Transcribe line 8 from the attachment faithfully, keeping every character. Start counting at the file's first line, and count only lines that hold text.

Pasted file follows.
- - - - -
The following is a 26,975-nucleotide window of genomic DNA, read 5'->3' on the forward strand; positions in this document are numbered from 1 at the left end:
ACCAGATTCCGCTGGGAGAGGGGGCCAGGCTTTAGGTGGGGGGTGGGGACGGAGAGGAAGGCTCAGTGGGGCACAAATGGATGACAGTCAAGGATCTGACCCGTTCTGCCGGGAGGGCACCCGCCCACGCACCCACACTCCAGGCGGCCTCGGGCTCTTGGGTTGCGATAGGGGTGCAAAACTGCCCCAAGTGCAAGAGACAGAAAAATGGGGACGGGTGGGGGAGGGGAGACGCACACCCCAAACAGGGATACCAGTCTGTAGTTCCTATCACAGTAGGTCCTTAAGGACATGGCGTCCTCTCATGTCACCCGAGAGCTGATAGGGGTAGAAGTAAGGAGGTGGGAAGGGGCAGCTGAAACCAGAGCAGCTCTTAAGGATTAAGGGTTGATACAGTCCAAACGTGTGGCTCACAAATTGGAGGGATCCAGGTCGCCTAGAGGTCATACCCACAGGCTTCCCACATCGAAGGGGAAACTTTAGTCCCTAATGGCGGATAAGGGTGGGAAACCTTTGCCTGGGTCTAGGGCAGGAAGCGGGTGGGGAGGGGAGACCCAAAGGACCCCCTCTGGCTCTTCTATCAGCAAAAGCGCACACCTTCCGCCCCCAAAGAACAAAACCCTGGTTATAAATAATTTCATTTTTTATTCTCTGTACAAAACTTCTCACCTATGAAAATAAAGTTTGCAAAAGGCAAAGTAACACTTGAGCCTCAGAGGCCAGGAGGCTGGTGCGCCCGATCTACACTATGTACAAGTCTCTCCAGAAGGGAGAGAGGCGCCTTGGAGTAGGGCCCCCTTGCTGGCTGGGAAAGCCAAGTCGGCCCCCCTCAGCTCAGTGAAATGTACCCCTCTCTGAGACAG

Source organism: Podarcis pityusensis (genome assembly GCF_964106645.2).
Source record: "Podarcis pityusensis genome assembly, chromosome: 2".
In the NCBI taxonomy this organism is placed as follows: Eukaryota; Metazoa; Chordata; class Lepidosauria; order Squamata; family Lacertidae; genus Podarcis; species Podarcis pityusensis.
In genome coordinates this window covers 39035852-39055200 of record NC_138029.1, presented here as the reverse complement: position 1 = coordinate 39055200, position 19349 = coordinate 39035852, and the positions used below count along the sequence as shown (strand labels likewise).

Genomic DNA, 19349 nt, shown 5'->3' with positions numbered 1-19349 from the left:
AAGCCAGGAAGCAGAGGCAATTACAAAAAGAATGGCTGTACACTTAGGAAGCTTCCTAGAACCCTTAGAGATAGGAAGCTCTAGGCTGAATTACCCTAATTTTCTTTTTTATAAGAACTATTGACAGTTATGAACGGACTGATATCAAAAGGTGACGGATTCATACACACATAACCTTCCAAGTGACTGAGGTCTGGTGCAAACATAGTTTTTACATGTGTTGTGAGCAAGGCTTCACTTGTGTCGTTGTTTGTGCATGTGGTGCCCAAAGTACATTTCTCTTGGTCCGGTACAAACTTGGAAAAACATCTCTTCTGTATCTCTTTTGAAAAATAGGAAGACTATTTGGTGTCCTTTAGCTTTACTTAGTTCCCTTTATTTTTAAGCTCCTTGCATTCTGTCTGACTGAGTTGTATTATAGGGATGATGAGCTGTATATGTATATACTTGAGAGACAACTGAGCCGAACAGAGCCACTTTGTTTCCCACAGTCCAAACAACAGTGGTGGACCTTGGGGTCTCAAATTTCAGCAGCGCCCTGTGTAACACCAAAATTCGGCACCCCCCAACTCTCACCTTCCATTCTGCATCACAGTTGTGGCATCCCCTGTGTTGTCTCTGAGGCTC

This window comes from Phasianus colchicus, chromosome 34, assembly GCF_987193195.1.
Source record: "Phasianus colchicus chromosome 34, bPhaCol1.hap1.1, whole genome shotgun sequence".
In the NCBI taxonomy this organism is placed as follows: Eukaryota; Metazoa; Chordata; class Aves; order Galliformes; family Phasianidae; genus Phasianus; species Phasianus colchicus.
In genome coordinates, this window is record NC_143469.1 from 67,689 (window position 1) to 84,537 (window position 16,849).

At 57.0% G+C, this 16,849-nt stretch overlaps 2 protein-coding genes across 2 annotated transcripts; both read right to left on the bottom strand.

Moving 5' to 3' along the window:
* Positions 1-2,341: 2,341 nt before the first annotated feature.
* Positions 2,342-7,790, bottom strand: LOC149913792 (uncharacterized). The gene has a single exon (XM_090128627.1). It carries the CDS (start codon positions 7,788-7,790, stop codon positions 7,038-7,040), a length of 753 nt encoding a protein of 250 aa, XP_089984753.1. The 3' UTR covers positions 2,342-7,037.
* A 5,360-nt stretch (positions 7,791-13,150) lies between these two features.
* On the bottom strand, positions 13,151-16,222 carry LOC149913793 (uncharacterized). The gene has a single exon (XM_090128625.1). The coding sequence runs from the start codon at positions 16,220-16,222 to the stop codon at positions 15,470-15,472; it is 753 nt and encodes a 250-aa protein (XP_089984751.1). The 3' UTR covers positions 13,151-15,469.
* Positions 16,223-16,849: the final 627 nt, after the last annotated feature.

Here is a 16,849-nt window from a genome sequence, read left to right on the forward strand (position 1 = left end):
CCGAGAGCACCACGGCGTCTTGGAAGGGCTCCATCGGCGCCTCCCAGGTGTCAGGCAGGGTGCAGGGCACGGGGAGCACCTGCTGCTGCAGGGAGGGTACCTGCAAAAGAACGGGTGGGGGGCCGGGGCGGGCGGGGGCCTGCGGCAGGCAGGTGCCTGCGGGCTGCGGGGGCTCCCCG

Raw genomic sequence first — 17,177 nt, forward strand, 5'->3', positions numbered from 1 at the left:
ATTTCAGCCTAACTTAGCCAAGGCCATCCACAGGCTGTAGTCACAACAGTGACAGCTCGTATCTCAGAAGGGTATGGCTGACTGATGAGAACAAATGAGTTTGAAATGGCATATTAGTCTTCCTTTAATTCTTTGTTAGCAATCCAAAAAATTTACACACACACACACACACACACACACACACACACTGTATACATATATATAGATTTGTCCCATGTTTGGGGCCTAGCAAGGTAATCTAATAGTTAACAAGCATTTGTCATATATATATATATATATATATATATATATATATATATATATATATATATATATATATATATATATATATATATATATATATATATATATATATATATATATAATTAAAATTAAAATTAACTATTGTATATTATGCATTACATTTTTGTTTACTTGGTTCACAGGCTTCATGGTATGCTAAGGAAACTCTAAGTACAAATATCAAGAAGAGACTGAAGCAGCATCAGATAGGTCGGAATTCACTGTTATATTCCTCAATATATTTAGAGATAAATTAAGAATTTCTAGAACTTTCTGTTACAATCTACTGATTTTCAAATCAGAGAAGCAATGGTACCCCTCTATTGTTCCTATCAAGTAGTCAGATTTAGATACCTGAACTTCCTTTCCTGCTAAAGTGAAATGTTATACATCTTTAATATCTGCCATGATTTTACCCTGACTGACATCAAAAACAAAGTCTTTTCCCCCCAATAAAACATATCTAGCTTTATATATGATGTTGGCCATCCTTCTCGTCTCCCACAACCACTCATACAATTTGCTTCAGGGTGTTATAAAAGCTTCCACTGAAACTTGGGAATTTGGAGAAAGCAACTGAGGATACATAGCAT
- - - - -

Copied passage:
AAGCCAGGAAGCAGAGGCAATTACAAAAAGAATGGCTGTACACTTAGGAAGCTTCCTAGAACCCTTAGAGATAGGAAGCTCTAGGCTGAATTACCCTAATTTTCTTTTTTATAAGAACTATTGACAGTTATGAACGGACTGATATCAAAAGGTGACGGATTCATACACACATAACCTTCCAAGTGACTGAGGTCTGGTGCAAACATAGTTTTTACATGTGTTGTGAGCAAGGCTTCACTTGTGTCGTTGTTTGTGCATGTGGTGCCCAAAGTACATTTCTCTTGGTCCGGTACAAACTTGGAAAAACATCTCTTCTGTATCTCTTTTGAAAAATAGGAAGACTATTTGGTGTCCTTTAGCTTTACTTAGTTCCCTTTATTTTTAAGCTCCTTGCATTCTGTCTGACTGAGTTGTATTATAGGGATGATGAGCTGTATATGTATATACTTGAGAGACAACTGAGCCGAACAGAGCCACTTTGTTTCCCACAGTCCAAACAACAGTGGTGGACCTTGGGGTCTCAAATTTCAGCAGCGCCCTGTGTAACACCAAAATTCGGCACCCCCCAACTCTCACCTTCCATTCTGCATCACAGTTGTGGCATCCCCTGTGTTGTCTCTGAGGCTC